Working Papers

Green Transition in the Euro Area: Domestic and Global Factors (with Pablo García-Sánchez, Pascal Jacquinot, Crt Lenarcic, Kostas Mavromatis and Niki Papadopoulou)

We analyze the economic impact of green transition in the Euro area by extending the Euro Area and Global Economy (EAGLE) model with green and brown energy sectors. Energy goods are consumed as final goods by households and as inputs by intermediate goods firms. A carbon tax manifests itself as a cost-push shock, being stagflationary, when fiscal interventions are not primary-balance neutral. Absent subsidies to green energy firms, green transition is associated only with household expenditure switching towards green energy goods. When subsidies to green energy firms are activated, firms in the intermediate good sector also raise their demand for green energy inputs, strengthening the demand channel in the market for green energy driving thus its price upwards. When carbon taxes are raised globally, the recession in the euro area deepens while the inflationary pressures amplify, triggered partly by a weakening of the euro. Taxes on brown capital investment are also contractionary but are instead deflationary. Subsidies to green energy capital investment can mitigate in this case the recession. Overall though, taxes on brown capital investment are not successful in strengthening the green transition as opposed to carbon taxes.

Unexpected Expectations (with José-Elias Gallegos and Jaime Martínez-Martín)

We investigate the impact of monetary policy on economic agents' beliefs, using data from various surveys. We document that contractionary monetary policy shocks generate positive output and inflation forecast revisions, despite anticipation of higher policy rates, while conventional full information rational expectations models predict negative forecast revisions. We rationalize these findings by introducing information frictions, arguing that agents obtain information on the economic outlook during central bank announcements. Cleaning for the information effect, pure monetary policy shocks generate 25% larger responses. Furthermore, we examine optimal forward guidance strategies at the zero lower bound, contrasting promises of low interest rates versus targets about aggregate demand.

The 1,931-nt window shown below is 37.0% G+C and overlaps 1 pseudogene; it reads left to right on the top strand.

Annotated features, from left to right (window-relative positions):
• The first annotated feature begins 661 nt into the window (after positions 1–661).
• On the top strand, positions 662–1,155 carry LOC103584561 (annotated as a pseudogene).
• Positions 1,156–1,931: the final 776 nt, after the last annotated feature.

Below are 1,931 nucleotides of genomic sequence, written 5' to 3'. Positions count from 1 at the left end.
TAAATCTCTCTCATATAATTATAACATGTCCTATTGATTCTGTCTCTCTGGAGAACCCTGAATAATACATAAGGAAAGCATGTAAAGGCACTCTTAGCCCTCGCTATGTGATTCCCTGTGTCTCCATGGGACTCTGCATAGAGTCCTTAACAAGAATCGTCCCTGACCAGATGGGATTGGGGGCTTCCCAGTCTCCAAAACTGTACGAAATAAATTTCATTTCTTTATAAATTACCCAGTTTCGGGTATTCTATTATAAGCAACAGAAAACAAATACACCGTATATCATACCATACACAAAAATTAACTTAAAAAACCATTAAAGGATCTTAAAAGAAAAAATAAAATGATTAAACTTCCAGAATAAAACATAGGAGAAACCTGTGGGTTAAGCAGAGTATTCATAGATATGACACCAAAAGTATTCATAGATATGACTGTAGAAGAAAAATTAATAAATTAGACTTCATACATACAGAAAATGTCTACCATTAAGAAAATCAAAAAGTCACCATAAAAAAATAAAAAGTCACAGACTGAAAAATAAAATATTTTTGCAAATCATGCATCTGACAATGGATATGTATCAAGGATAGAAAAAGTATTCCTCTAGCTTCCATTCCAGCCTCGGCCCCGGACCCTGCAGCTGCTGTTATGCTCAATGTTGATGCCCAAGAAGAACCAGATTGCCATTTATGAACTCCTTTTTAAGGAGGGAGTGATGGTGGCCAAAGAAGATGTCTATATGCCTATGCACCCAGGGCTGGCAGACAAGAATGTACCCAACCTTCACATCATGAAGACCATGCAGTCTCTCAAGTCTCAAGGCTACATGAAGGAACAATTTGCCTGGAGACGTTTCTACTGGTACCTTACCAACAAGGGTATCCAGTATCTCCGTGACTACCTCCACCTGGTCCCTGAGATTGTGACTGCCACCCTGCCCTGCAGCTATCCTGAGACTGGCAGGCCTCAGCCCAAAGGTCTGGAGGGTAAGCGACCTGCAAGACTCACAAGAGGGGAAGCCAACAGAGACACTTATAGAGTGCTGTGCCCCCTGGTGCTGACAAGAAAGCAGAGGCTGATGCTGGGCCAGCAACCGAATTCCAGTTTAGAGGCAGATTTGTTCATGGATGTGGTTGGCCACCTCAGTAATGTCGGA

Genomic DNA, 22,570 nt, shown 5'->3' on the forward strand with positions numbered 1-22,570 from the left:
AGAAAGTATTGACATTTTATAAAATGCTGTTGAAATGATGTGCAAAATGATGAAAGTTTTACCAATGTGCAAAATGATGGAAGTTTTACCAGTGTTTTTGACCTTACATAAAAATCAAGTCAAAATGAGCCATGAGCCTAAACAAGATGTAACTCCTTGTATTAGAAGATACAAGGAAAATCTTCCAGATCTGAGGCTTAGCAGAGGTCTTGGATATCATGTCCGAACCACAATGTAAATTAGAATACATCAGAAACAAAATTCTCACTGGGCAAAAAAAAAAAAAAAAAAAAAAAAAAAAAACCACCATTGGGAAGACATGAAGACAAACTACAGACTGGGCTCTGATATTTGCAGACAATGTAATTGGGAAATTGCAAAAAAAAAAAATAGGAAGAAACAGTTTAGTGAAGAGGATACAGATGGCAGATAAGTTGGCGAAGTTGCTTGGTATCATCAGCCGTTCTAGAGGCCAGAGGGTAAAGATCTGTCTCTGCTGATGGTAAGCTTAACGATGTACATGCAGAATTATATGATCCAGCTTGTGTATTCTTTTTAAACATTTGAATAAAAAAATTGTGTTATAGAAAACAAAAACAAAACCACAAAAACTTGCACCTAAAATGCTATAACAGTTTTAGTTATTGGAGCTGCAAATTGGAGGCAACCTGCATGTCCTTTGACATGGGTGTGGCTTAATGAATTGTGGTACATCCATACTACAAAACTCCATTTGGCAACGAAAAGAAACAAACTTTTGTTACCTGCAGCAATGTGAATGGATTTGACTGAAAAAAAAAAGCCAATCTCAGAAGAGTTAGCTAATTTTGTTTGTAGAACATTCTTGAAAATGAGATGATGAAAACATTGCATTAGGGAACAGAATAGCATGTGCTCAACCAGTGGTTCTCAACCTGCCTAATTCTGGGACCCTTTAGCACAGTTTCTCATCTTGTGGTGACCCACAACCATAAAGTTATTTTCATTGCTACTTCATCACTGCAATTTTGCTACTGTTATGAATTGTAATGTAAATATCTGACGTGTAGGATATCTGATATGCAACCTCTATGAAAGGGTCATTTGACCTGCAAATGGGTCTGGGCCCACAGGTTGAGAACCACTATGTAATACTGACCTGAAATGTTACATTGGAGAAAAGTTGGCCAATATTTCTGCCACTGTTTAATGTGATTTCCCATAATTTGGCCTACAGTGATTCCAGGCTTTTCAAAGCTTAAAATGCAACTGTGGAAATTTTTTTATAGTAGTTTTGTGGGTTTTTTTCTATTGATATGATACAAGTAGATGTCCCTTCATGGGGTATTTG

The Pass-Through to Inflation of Gas Price Shocks (with Lucia López, Florens Odendahl and Susana Párraga)

This paper uses a Bayesian Structural Vector Autoregressive (BSVAR) framework to estimate the pass-through of unexpected gas price supply shocks on HICP inflation in the euro area and its four largest economies. In comparison to oil price shocks, gas price shocks have approximately one-third smaller pass-through to headline inflation. Country-specific results indicate gas price increases matter more for German, Spanish and Italian inflation than for French inflation, hinging on the reliance on energy commodities in consumption, production, and different electricity prices regulation. Consistent with gas becoming a prominent energy commodity in the euro area, including time-variation through a time-varying parameter BVAR demonstrates a substantially larger impact of gas price shocks on HICP inflation in recent years. The empirical estimates are then rationalized using a New Keynesian Dynamic Stochastic General Equilibrium (NK-DSGE) model augmented with energy. In the model, the elasticity of substitution between gas and non-energy inputs plays a critical role in explaining the inflationary effects of gas shocks. A decomposition of the recent inflation dynamics into the model structural shocks reveals a larger contribution of gas shocks compared to oil shocks.

Adverse Noisy News in Times of Uncertainty (with Luisa Corrado and Donghoon Yoo)

We study the non-linear effects of noisy news about productivity in periods of low and high macroeconomic uncertainty. We first use a New Keynesian dynamic stochastic general equilibrium (NK-DSGE) model to extract aggregate noisy news from U.S. data. The measure illustrates that optimistic agents’ expectations are recovered after every crisis period with the exception of the Great Recession. Later, by employing threshold vector autoregression (TVAR) techniques, we show that adverse noisy news shocks lead to sizable and non-linear negative effects in macroeconomic aggregates under different uncertainty regimes, with the Federal Reserve responding firmly to noisy news during elevated uncertainty states. Over the course of time, we note potential benefits from falling uncertainty once the outcome of the noisy news shocks has been revealed. 


Sovereign Uncertainty, International Economic Review (Forthcoming) [Updated WP version]

A Behavioral Hybrid New Keynesian Model: Quantifying the Importance of Belief Formation Frictions (2024) with Atahan Afsar, José-Elias Gallegos and Richard Jaimes. Economic Modelling, 132.

The Macroeconomic Spillovers from Space Activity (2023) with Luisa Corrado, Stefano Grassi and Aldo Paolillo. Proceedings of the National Academy of Sciences (PNAS), 120.

Assessing the Effects of Fiscal Policy News under Imperfect Information (2023) with Luisa Corrado. Oxford Economic Papers, 75.

Ambiguous Economic News and Heterogeneity: What Explains Asymmetric Consumption Responses? (2022) with Luisa Corrado, Robert Waldmann and Donghoon Yoo. Journal of Macroeconomics, 72.